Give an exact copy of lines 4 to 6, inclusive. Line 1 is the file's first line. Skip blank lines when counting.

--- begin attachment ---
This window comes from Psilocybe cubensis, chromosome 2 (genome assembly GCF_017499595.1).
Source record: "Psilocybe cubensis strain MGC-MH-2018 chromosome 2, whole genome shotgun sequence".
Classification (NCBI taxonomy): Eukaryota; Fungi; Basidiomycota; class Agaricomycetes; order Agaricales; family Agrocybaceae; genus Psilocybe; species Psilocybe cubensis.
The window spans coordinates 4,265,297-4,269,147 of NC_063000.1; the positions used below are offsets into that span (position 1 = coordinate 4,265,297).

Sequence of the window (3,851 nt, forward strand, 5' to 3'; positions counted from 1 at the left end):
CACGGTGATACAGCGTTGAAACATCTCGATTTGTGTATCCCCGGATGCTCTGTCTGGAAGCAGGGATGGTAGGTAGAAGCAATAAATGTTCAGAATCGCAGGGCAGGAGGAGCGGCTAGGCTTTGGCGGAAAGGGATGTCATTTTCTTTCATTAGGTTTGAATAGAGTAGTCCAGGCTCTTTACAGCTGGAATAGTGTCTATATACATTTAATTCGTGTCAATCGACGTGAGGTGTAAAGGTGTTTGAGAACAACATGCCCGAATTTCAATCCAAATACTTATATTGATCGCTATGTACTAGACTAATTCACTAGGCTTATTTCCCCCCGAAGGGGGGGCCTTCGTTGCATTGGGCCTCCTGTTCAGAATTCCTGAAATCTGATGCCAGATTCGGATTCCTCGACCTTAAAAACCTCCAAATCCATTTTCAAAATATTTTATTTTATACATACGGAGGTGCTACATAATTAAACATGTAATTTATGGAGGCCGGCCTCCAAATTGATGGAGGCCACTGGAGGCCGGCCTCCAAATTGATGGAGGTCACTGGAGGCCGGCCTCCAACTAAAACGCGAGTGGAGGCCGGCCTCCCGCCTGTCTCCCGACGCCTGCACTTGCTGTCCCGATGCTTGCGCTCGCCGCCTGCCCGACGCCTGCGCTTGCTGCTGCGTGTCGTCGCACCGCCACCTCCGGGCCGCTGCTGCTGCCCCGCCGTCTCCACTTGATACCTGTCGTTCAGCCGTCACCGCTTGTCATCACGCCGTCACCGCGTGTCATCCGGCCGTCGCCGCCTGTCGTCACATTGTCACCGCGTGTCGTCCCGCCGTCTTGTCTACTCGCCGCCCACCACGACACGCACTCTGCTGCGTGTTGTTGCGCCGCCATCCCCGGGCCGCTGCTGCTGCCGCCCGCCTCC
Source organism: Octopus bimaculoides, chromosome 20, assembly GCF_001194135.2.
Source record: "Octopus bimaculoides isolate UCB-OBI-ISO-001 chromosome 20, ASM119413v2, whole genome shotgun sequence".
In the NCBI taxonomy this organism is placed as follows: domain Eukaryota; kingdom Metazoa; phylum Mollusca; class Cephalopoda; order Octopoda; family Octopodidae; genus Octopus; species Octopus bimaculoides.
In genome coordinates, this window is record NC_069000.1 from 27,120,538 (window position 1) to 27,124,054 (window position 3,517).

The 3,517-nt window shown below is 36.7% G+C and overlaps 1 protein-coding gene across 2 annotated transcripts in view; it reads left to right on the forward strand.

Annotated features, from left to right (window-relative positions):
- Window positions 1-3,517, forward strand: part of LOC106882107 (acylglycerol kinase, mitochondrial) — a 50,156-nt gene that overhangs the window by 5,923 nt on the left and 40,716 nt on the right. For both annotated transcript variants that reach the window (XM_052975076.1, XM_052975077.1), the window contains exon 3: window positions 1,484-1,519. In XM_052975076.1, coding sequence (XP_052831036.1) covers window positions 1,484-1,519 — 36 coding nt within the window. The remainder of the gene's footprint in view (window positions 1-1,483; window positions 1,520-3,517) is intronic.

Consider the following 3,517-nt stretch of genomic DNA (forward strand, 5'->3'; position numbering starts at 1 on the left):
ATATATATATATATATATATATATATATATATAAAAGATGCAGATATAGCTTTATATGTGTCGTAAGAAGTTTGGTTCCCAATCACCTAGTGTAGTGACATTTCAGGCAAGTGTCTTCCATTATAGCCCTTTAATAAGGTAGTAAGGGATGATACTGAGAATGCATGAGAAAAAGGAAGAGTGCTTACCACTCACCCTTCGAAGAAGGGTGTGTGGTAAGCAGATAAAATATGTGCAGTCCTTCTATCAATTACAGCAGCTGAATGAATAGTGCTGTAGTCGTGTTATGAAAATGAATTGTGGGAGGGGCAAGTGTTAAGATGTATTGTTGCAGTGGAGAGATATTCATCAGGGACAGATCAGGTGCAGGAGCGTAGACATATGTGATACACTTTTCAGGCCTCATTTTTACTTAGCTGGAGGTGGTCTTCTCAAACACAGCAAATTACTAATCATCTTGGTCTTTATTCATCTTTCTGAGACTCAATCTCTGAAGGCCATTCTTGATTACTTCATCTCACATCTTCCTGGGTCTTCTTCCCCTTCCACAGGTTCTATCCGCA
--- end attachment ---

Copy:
The window spans coordinates 4,265,297-4,269,147 of NC_063000.1; the positions used below are offsets into that span (position 1 = coordinate 4,265,297).

Sequence of the window (3,851 nt, forward strand, 5' to 3'; positions counted from 1 at the left end):
CACGGTGATACAGCGTTGAAACATCTCGATTTGTGTATCCCCGGATGCTCTGTCTGGAAGCAGGGATGGTAGGTAGAAGCAATAAATGTTCAGAATCGCAGGGCAGGAGGAGCGGCTAGGCTTTGGCGGAAAGGGATGTCATTTTCTTTCATTAGGTTTGAATAGAGTAGTCCAGGCTCTTTACAGCTGGAATAGTGTCTATATACATTTAATTCGTGTCAATCGACGTGAGGTGTAAAGGTGTTTGAGAACAACATGCCCGAATTTCAATCCAAATACTTATATTGATCGCTATGTACTAGACTAATTCACTAGGCTTATTTCCCCCCGAAGGGGGGGCCTTCGTTGCATTGGGCCTCCTGTTCAGAATTCCTGAAATCTGATGCCAGATTCGGATTCCTCGACCTTAAAAACCTCCAAATCCATTTTCAAAATATTTTATTTTATACATACGGAGGTGCTACATAATTAAACATGTAATTTATGGAGGCCGGCCTCCAAATTGATGGAGGCCACTGGAGGCCGGCCTCCAAATTGATGGAGGTCACTGGAGGCCGGCCTCCAACTAAAACGCGAGTGGAGGCCGGCCTCCCGCCTGTCTCCCGACGCCTGCACTTGCTGTCCCGATGCTTGCGCTCGCCGCCTGCCCGACGCCTGCGCTTGCTGCTGCGTGTCGTCGCACCGCCACCTCCGGGCCGCTGCTGCTGCCCCGCCGTCTCCACTTGATACCTGTCGTTCAGCCGTCACCGCTTGTCATCACGCCGTCACCGCGTGTCATCCGGCCGTCGCCGCCTGTCGTCACATTGTCACCGCGTGTCGTCCCGCCGTCTTGTCTACTCGCCGCCCACCACGACACGCACTCTGCTGCGTGTTGTTGCGCCGCCATCCCCGGGCCGCTGCTGCTGCCGCCCGCCTCC